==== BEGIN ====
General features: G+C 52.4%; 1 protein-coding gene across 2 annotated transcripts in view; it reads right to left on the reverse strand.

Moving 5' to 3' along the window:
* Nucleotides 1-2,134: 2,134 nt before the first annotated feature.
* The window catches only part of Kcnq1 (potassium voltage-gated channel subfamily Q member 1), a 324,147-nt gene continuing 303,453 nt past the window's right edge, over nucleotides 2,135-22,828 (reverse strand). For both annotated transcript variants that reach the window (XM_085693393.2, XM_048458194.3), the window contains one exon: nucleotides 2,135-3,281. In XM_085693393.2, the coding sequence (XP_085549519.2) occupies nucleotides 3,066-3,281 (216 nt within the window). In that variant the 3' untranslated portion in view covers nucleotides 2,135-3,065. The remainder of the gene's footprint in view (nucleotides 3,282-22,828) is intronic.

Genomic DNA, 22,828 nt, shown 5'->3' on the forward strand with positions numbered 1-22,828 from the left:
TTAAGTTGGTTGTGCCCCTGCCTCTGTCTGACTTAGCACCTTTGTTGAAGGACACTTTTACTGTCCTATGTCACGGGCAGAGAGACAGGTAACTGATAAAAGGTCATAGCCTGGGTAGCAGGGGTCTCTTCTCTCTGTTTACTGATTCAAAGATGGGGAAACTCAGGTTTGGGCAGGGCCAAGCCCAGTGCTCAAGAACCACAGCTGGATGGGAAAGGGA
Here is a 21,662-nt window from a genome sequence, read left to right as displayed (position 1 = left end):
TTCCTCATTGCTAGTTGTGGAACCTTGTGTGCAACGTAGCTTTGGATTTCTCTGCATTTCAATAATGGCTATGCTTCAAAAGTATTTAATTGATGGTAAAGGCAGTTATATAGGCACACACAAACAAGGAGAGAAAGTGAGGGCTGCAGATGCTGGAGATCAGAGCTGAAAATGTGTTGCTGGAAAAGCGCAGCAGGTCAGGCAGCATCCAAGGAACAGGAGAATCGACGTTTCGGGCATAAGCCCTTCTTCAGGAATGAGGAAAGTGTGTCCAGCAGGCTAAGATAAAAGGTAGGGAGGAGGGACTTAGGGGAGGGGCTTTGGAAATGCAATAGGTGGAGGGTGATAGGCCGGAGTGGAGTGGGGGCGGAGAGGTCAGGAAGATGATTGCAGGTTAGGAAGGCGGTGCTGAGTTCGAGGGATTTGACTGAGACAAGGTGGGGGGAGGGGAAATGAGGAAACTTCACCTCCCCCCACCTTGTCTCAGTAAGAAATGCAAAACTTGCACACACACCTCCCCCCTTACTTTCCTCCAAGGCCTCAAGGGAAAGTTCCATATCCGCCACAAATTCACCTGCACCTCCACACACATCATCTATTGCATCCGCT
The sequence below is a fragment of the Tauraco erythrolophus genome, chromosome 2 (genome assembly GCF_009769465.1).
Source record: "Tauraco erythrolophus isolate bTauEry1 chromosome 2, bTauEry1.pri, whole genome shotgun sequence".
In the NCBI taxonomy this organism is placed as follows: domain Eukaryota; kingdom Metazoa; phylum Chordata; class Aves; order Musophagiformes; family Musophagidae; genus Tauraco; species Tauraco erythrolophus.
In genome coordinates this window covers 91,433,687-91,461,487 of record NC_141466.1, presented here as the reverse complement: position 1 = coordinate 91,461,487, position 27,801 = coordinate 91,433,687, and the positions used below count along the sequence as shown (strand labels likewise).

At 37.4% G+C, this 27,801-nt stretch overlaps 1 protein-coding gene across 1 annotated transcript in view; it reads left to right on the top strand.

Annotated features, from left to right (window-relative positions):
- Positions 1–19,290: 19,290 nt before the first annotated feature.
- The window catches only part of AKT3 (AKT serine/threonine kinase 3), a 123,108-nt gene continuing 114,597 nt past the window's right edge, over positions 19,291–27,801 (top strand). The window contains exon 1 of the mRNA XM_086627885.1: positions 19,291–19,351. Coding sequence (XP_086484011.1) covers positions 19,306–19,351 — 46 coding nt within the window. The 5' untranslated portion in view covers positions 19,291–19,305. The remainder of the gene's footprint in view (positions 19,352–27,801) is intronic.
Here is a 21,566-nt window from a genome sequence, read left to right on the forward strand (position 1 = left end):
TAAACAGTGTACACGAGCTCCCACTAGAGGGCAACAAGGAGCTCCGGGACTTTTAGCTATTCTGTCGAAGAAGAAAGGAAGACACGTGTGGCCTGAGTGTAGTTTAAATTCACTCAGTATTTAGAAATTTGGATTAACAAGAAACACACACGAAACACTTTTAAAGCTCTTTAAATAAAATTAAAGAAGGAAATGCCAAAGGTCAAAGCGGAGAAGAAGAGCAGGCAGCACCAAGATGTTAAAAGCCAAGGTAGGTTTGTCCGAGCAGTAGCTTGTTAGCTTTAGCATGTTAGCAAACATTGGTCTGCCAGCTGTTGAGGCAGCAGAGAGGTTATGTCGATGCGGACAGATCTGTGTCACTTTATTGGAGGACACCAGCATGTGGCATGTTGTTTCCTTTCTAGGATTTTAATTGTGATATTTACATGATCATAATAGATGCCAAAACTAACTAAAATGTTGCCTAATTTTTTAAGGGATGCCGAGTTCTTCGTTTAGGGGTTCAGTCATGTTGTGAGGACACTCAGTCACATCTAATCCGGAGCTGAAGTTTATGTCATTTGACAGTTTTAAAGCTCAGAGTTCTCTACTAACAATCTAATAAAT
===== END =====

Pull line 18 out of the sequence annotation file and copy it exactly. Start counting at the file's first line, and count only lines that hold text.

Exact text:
TAAACAGTGTACACGAGCTCCCACTAGAGGGCAACAAGGAGCTCCGGGACTTTTAGCTATTCTGTCGAAGAAGAAAGGAAGACACGTGTGGCCTGAGTGTAGTTTAAATTCACTCAGTATTTAGAAATTTGGATTAACAAGAAACACACACGAAACACTTTTAAAGCTCTTTAAATAAAATTAAAGAAGGAAATGCCAAAGGTCAAAGCGGAGAAGAAGAGCAGGCAGCACCAAGATGTTAAAAGCCAAGGTAGGTTTGTCCGAGCAGTAGCTTGTTAGCTTTAGCATGTTAGCAAACATTGGTCTGCCAGCTGTTGAGGCAGCAGAGAGGTTATGTCGATGCGGACAGATCTGTGTCACTTTATTGGAGGACACCAGCATGTGGCATGTTGTTTCCTTTCTAGGATTTTAATTGTGATATTTACATGATCATAATAGATGCCAAAACTAACTAAAATGTTGCCTAATTTTTTAAGGGATGCCGAGTTCTTCGTTTAGGGGTTCAGTCATGTTGTGAGGACACTCAGTCACATCTAATCCGGAGCTGAAGTTTATGTCATTTGACAGTTTTAAAGCTCAGAGTTCTCTACTAACAATCTAATAAAT